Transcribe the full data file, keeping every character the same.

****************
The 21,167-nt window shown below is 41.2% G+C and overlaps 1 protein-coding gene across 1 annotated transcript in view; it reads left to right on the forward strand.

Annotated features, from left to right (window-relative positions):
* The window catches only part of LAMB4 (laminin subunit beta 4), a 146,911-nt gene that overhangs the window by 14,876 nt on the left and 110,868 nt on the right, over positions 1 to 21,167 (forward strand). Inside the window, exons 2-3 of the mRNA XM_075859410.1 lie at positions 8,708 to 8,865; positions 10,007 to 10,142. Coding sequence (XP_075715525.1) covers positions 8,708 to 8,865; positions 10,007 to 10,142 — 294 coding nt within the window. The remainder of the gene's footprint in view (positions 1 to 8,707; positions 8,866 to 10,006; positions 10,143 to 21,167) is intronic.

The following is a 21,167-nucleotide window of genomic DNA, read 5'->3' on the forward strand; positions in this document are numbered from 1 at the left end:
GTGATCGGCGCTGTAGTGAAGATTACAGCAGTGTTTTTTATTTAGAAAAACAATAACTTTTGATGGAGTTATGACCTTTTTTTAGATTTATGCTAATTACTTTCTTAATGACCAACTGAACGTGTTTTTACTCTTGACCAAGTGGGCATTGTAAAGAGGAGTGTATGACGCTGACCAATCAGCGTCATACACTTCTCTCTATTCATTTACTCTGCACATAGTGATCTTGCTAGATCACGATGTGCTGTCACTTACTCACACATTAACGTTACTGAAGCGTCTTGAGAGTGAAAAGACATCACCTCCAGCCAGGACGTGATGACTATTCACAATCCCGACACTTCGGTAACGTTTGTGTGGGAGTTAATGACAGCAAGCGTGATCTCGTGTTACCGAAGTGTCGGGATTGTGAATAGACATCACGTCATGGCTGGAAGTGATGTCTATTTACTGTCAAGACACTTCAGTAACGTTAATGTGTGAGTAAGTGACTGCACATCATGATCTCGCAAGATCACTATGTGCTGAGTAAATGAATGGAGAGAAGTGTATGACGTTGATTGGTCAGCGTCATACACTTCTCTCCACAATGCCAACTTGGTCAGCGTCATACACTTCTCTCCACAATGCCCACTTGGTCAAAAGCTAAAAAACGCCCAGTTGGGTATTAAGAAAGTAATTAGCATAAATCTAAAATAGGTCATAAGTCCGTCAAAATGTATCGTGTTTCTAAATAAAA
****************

The 21,167-nt window shown below is 41.2% G+C and overlaps 1 protein-coding gene across 1 annotated transcript in view; it reads left to right on the forward strand.

Annotated features, from left to right (window-relative positions):
* The window catches only part of LAMB4 (laminin subunit beta 4), a 146,911-nt gene that overhangs the window by 14,876 nt on the left and 110,868 nt on the right, over positions 1 to 21,167 (forward strand). Inside the window, exons 2-3 of the mRNA XM_075859410.1 lie at positions 8,708 to 8,865; positions 10,007 to 10,142. Coding sequence (XP_075715525.1) covers positions 8,708 to 8,865; positions 10,007 to 10,142 — 294 coding nt within the window. The remainder of the gene's footprint in view (positions 1 to 8,707; positions 8,866 to 10,006; positions 10,143 to 21,167) is intronic.

The following is a 21,167-nucleotide window of genomic DNA, read 5'->3' on the forward strand; positions in this document are numbered from 1 at the left end:
GTGATCGGCGCTGTAGTGAAGATTACAGCAGTGTTTTTTATTTAGAAAAACAATAACTTTTGATGGAGTTATGACCTTTTTTTAGATTTATGCTAATTACTTTCTTAATGACCAACTGAACGTGTTTTTACTCTTGACCAAGTGGGCATTGTAAAGAGGAGTGTATGACGCTGACCAATCAGCGTCATACACTTCTCTCTATTCATTTACTCTGCACATAGTGATCTTGCTAGATCACGATGTGCTGTCACTTACTCACACATTAACGTTACTGAAGCGTCTTGAGAGTGAAAAGACATCACCTCCAGCCAGGACGTGATGACTATTCACAATCCCGACACTTCGGTAACGTTTGTGTGGGAGTTAATGACAGCAAGCGTGATCTCGTGTTACCGAAGTGTCGGGATTGTGAATAGACATCACGTCATGGCTGGAAGTGATGTCTATTTACTGTCAAGACACTTCAGTAACGTTAATGTGTGAGTAAGTGACTGCACATCATGATCTCGCAAGATCACTATGTGCTGAGTAAATGAATGGAGAGAAGTGTATGACGTTGATTGGTCAGCGTCATACACTTCTCTCCACAATGCCAACTTGGTCAGCGTCATACACTTCTCTCCACAATGCCCACTTGGTCAAAAGCTAAAAAACGCCCAGTTGGGTATTAAGAAAGTAATTAGCATAAATCTAAAATAGGTCATAAGTCCGTCAAAATGTATCGTGTTTCTAAATAAAA